Since winter is the most serious season in the Central Interior of British Columbia, those of us who live in rural areas have to spend a lot of time getting everything ready for it.  One of my top priorities is making sure our waterline is winterized.  During the Spring and Summer we had a heavy-duty grate over the top of our culvert to prevent rocks, carried down Sunbeam Creek Falls from filling up our culvert.  Before winter, we have to take the grate off, because it might cause freezing ice to block the water flow into the culvert.  Without the grate, the water continues to flow into the culvert underneath the ice-buildup.

    When we went up to the falls to do the work, we saw that because of our drought, the water wasn’t flowing over the top of our culvert like it should be doing.  I had made a long sausage-like sandbag which we put inside the bottom of the culvert where water was leaking out, and after we changed our filter and put the wooden watergate back in, the sandbag did stop the leakage, and we were happy to see the water level rise and start pouring over the top of the culvert like it should.

    The photo below shows my neighbor, Glen, pounding the watergate down to make sure it was secure.

View my paintings at:  davidmarchant2.ca


Thursday 19 October 2023

Potato Rich

    Last Spring when I was planting my garden, I planted seven rows of potatoes.  That was one more row than I usually planted.  I didn’t really need that extra row, six rows are usually plenty, but I still had some potatoes left over from last year, so I planted them in that seventh row.  Once I had them all planted, I discovered more potatoes stored under the house that still looked good, and instead of wasting them, I planted them too; two more rows.  That gave me nine rows of potatoes.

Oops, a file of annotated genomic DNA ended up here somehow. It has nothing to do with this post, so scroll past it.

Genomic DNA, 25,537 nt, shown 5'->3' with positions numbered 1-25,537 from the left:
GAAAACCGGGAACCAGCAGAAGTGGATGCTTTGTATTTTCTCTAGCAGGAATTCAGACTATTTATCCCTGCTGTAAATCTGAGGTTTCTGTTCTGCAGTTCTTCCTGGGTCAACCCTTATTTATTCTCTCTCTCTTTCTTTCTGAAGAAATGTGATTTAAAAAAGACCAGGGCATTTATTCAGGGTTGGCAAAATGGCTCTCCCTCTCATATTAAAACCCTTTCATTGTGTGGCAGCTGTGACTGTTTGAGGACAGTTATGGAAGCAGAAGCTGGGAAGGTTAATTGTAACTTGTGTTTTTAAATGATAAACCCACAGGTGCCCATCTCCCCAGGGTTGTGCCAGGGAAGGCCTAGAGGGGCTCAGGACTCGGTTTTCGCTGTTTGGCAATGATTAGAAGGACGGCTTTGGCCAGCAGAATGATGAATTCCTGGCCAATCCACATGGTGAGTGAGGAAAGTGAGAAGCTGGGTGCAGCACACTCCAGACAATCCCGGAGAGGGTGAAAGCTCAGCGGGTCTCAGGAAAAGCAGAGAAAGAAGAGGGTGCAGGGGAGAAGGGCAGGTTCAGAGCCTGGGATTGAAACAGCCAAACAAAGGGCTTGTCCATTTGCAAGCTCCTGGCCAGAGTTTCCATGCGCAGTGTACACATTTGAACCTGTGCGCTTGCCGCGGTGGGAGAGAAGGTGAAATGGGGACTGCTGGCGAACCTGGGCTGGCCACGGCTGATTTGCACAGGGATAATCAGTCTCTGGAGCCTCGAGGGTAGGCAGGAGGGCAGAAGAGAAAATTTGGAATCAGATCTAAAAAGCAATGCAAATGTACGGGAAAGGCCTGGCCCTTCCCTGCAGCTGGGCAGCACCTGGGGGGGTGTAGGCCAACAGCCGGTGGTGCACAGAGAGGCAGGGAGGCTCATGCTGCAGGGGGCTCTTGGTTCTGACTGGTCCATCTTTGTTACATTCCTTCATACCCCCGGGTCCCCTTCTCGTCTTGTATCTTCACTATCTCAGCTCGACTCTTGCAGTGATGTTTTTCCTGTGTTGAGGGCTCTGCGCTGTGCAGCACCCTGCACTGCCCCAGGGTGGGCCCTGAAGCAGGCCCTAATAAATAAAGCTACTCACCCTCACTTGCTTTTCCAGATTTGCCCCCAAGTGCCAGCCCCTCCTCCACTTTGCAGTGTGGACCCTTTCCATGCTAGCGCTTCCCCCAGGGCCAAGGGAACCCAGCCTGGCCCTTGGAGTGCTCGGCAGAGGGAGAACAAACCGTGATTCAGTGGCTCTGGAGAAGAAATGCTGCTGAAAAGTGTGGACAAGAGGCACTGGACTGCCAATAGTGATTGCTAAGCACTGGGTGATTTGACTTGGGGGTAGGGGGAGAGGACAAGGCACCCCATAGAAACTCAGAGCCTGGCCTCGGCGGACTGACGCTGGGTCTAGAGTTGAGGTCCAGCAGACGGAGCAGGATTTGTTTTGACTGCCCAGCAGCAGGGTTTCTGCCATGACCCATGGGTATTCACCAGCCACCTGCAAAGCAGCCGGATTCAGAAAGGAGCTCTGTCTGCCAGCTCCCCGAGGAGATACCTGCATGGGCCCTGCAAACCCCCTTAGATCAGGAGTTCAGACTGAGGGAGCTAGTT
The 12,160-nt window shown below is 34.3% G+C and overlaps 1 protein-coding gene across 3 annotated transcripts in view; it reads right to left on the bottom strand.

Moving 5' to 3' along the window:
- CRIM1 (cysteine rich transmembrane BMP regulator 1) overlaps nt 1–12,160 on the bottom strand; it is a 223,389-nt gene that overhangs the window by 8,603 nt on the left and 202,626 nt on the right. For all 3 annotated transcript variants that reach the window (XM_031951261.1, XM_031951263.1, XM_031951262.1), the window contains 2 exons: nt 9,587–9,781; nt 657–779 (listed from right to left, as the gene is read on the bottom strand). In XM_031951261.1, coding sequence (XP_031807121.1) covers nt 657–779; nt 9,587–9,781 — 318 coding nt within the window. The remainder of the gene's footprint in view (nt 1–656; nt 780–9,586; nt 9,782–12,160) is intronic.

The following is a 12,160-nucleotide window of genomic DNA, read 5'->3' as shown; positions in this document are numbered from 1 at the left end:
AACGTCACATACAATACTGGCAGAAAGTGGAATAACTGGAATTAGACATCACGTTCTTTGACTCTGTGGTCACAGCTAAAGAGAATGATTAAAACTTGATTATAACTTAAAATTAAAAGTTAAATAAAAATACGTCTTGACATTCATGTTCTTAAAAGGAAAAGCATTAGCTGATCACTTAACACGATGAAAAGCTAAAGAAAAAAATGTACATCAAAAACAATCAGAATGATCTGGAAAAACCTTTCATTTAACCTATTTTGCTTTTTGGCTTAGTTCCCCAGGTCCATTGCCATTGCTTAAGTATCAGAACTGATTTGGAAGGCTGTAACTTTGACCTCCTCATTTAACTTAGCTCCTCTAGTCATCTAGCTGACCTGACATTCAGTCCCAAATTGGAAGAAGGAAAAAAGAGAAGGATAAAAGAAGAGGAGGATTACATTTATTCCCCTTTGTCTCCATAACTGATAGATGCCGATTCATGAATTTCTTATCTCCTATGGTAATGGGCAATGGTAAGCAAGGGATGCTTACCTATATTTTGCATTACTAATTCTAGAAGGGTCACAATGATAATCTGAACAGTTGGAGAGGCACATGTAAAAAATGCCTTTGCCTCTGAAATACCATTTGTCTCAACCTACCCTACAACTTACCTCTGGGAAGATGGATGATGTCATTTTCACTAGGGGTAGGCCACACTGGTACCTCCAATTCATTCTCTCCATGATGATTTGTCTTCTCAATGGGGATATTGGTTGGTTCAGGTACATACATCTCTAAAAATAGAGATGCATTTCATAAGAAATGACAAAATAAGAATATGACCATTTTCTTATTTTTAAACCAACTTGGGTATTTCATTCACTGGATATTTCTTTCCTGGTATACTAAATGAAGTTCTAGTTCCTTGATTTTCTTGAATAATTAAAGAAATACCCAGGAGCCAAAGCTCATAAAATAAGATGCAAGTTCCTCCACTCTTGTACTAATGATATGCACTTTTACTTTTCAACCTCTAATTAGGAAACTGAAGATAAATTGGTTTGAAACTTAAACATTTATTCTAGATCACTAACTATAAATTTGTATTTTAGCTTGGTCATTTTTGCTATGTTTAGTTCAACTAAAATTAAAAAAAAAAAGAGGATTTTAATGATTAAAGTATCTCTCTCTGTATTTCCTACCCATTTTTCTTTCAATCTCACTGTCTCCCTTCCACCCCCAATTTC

It was an extremely dry year, so I figured that maybe the potatoes would suffer, but when I started digging them, I was surprised to find that, despite the drought, they the potatoes did better than usual.  That meant I was going to have way more potatoes than we needed.  Digging up the nine rows of potatoes was a big job, but since it was so dry, the potatoes came out fairly clean, without a lot of soil sticking to them.

    I always plant a variety of potatoes, and in the photo above you can see this year’s crop.  Some varieties had scabby skin, but that is not unusual in my garden, and scab is just cosmetic anyway, it doesn’t effect the taste or spoilage.

    I will check into giving part of my potatoes to the Food Bank, I sure don’t need this many.  I always look upon potatoes as insurance, in case of an emergency.  If things get really dire, we can always eat potatoes.  We store them in the unheated crawlspace under the house, which isn’t as great as a proper root cellar, but it gets the potatoes through the winter.

View my paintings at:  davidmarchant2.ca


Monday 16 October 2023

1987 Travel Journal: Purple Shirt and Miss South Carolina

    The most memorable event of the day came when the bus was forced to a stop at an army checkpoint.  A soldier got onto the bus with his automatic rifle (every soldier I have seen in Guatemala carries one).  Facing the passengers, he declared that everyone had to get off of the bus, so everyone did.  

    As we stood outside the bus, he started to collect everyone’s passports and papers.  The soldiers were not very thorough, they overlooked me, so I got his attention and volunteered my passport to him.  As I handed it to the soldier, the girlfriend of the purple-shirted South Carolinian, said in that most grating of accents, “I heard sometimes they don’t give the passports back.”

    This seemed a bit ridiculous to me for a soldier in this kind of situation with so many passengers standing on the side of the road, to do, but I didn’t say anything.  The officer walked away with the big handful of papers and passports to a large tent.  Then all of the males were hand-searched.  A soldier turned us around, wedged his foot between my feet, and proceeded to frisk me.  He found nothing, not even the pocket knife I had in my pocket.